Oculoplastic Surgery

Patients at high risk of a corneal ulcer may be offered oculoplastic surgery to protect the eye.

For patients with dense facial palsy and no nerve function, a number of surgical interventions may be used. These fall into the following categories:

  1. Facial reanimation surgeries which involve nerve graft or anastomosis
  2. Facial reanimation surgeries which involve muscle transposition
  3. Static surgeries, ie. plastic surgery to improve symmetry at rest but no improvement in movement

Differential Diagnosis

Acoustic Neuroma - due to the difficulties in imaging this region, and also as a number of patients with Facial Schwannoma present with no facial neuropathy at all, but do present with hearing loss, the lesion may easily be mis-diagnosed as an Acoustic Neuroma/Schwannoma[13], and only on performing surgery does it become apparent that the tumour is not on the Acoustic Nerve but on the Facial Nerve. One study[4] found that out of 24 patients with Facial Schwannoma 5 cases were misdiagnosed preoperatively as an acoustic schwannoma, ie. 24% of the group.

NF2 - Sometimes facial nerve schwannoma is bilateral as part of Neurofibromatosis type 2 spectrum. 

Parotid Adenoma[2]

Facial Nerve Haemangioma



Physiotherapy Management

This is indicated when the person has facial paralysis or weakness. Physiotherapy interventions commonly include:

  • Neuromuscular Retraining (NMR)[14]
  • Electromyography (EMG) and mirror biofeedback[15][16]
  • Trophic Electrical Stimulation (TES)[8][17]
  • Proprioceptive Neuro Muscular Facilitation Techniques[6]


add appropriate resources here


  1. Doshi J, Heyes R, Freeman SR, Potter G, Ward C, Rutherford S, King A, Ramsden R, Lloyd SK. Clinical and Radiological Guidance in Managing Facial Nerve Schwannomas Otology & Neurotology. 36(5):892–895, JUNE 2015
  2. 2.0 2.1 Jayashankar N, Sankhla S. Facial schwannomas: Diagnosis and surgical perspectives. Neurol India [serial online] 2018 [cited 2019 Nov 28];66:144-6. Available from: http://www.neurologyindia.com/text.asp?2018/66/1/144/222821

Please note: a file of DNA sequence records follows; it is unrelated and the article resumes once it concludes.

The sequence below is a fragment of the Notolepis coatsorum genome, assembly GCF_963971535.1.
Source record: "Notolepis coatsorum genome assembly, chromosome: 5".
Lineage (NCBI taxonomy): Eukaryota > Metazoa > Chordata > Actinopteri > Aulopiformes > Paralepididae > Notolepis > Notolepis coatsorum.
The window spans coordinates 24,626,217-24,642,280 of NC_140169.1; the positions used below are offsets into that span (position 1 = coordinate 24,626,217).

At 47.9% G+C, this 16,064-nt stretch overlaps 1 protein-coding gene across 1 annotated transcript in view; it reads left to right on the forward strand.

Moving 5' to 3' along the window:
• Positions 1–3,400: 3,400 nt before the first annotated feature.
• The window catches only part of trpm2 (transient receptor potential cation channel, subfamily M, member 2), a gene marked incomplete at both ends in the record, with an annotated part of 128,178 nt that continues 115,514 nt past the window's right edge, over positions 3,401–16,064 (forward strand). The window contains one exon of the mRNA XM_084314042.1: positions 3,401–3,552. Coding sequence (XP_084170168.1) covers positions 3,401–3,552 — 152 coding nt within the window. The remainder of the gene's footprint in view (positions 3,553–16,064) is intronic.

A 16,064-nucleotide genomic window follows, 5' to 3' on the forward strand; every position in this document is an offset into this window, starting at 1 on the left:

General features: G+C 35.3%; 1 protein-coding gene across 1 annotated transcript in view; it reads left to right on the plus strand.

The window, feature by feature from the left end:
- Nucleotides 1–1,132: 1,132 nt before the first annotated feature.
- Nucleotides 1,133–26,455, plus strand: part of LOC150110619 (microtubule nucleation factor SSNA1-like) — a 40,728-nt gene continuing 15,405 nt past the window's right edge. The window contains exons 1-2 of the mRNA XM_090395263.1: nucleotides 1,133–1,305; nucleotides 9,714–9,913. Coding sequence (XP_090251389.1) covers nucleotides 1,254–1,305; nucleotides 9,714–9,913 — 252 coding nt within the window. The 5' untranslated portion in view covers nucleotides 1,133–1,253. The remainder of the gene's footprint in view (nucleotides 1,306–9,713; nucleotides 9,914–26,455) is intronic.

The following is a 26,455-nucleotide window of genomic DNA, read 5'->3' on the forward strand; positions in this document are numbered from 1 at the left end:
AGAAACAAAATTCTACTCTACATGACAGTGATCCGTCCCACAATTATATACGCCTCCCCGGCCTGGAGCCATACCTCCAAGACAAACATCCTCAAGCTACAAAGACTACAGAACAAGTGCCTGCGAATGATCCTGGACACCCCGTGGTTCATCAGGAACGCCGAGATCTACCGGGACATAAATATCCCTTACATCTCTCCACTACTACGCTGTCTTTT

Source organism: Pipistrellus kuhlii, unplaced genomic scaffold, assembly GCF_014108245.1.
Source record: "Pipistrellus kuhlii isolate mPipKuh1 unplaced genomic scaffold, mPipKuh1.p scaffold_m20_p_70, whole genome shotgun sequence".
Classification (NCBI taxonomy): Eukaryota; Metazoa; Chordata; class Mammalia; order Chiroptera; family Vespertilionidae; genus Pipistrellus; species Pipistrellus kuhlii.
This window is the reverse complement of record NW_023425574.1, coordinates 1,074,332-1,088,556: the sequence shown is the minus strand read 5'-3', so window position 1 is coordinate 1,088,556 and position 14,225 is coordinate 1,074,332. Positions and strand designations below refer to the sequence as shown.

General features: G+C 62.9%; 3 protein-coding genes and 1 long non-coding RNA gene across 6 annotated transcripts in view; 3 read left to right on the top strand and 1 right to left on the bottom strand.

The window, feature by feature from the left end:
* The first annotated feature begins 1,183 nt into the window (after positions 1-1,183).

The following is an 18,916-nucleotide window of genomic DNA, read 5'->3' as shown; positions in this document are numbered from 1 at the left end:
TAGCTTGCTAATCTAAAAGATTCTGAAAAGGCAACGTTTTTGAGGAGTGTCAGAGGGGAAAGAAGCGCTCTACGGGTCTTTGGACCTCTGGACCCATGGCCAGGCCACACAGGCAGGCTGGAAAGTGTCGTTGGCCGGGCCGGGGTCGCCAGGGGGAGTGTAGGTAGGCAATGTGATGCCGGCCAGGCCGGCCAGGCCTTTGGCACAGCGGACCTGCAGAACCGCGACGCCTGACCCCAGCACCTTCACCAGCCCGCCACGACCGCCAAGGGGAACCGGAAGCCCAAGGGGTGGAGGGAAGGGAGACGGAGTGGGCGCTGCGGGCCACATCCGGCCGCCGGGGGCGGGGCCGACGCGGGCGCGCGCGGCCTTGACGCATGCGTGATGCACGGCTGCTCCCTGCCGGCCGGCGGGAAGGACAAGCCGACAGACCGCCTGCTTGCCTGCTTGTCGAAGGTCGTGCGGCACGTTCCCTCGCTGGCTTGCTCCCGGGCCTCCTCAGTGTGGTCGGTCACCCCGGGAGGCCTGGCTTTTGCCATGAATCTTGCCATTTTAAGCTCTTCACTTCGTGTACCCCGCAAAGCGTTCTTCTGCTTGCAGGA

3. Lahlou G; Nguyen Y; Russo FY; Ferrary E; Sterkers O; Bernardeschi D Intratemporal facial nerve schwannoma: clinical presentation and management. Eur Arch Otorhinolaryngol.  2016; 273(11):3497-3504 (ISSN: 1434-4726)
  4. 4.0 4.1 4.2 R.H. Wiggins, H.R. Harnsberger, K.L. Salzman, C. Shelton, T.R. Kertesz and C.M. Glastonbury The Many Faces of Facial Nerve Schwannoma American Journal of Neuroradiology March 2006, 27 (3) 694-699;
  5. Chung SY, Kim DI, Lee BH, Yoon PH, Jeon P, Chung TS. Facial nerve schwannomas: CT and MR findings. Yonsei Med J. 1998 Apr;39(2):148-53.
  6. Sherman JD, Dagnew E, Pensak ML, van Loveren HR, Tew JM Jr. Facial nerve neuromas: report of 10 cases and review of the literature. Neurosurgery. 2002 Mar;50(3):450-6.
  7. Djalilian, Hamid R. MD Symptoms: Hearing Loss and Facial Paralysis The Hearing Journal: May 2014 - Volume 67 - Issue 5 - p 11,14
  8. 8.0 8.1 Marzo SJ, Zender CA, Leonetti JP. Facial nerve schwannoma. Curr Opin Otolaryngol Head Neck Surg. 2009 Oct;17(5):346-50. doi: 10.1097/MOO.0b013e32832ea999.
  9. 9.0 9.1 Wilkinson EP, Hoa M, Slattery WH, III, et al. Evolution in the management of facial nerve schwannoma. Laryngoscope. 2011;121:2065–2074.
  10. Saumya Mishra*, Haritosh K Velankar, Merin Sara Mathew, Roshni K and Yogesh G Dabholkar Diagnostic Paradox behind Facial Nerve Schwannoma Department of ENT, DY Patil Hospital and Research Centre, Navi Mumbai, India
  11. Hasegawa T, Kato T, Kida Y, Hayashi M, et al. Gamma Knife surgery for patients with facial nerve schwannomas: a multi-institutional retrospective study in Japan. J Neurosurg. 2016 Feb;124(2):403-10. doi: 10.3171/2015.3.JNS142677. Epub 2015 Sep 11.
  12. Litre CF, Gourg GP, Tamura M, Mdarhri D, Touzani A, Roche PH, Régis J. Gamma knife surgery for facial nerve schwannomas. Neurosurgery. 2007 May;60(5):853-9; discussion 853-9.
  13. McMenomey SO, Glasscock ME III, Minor LB, et al. Facial nerve neuromas presenting as acoustic tumors. Am J Otol 1994;15:307–12
  14. Manikandan N. Effect of facial neuromuscular re-education on facial symmetry in patients with Bell's palsy: a randomized controlled trial. Clin Rehabil. 2007 Apr;21(4):338-43.
  15. Zhao Y, Feng G, Gao Z. Advances in diagnosis and non-surgical treatment of Bell's palsy. Journal of otology. 2015 Mar 1;10(1):7-12
  16. Bossi D, Buonocore M et al. Usefulness of BFB/EMG in facial palsy rehabilitation. Disabil Rehabil. 2005 Jul 22;27(14):809-15
  17. Targan R S, Alon G, Kay SL. Effect of long-term electrical stimulation on motor recovery and improvement of clinical residuals in patients with unresolved facial nerve palsy Otolaryngol Head Neck Surgery February 2000 vol. 122 no. 2 246-252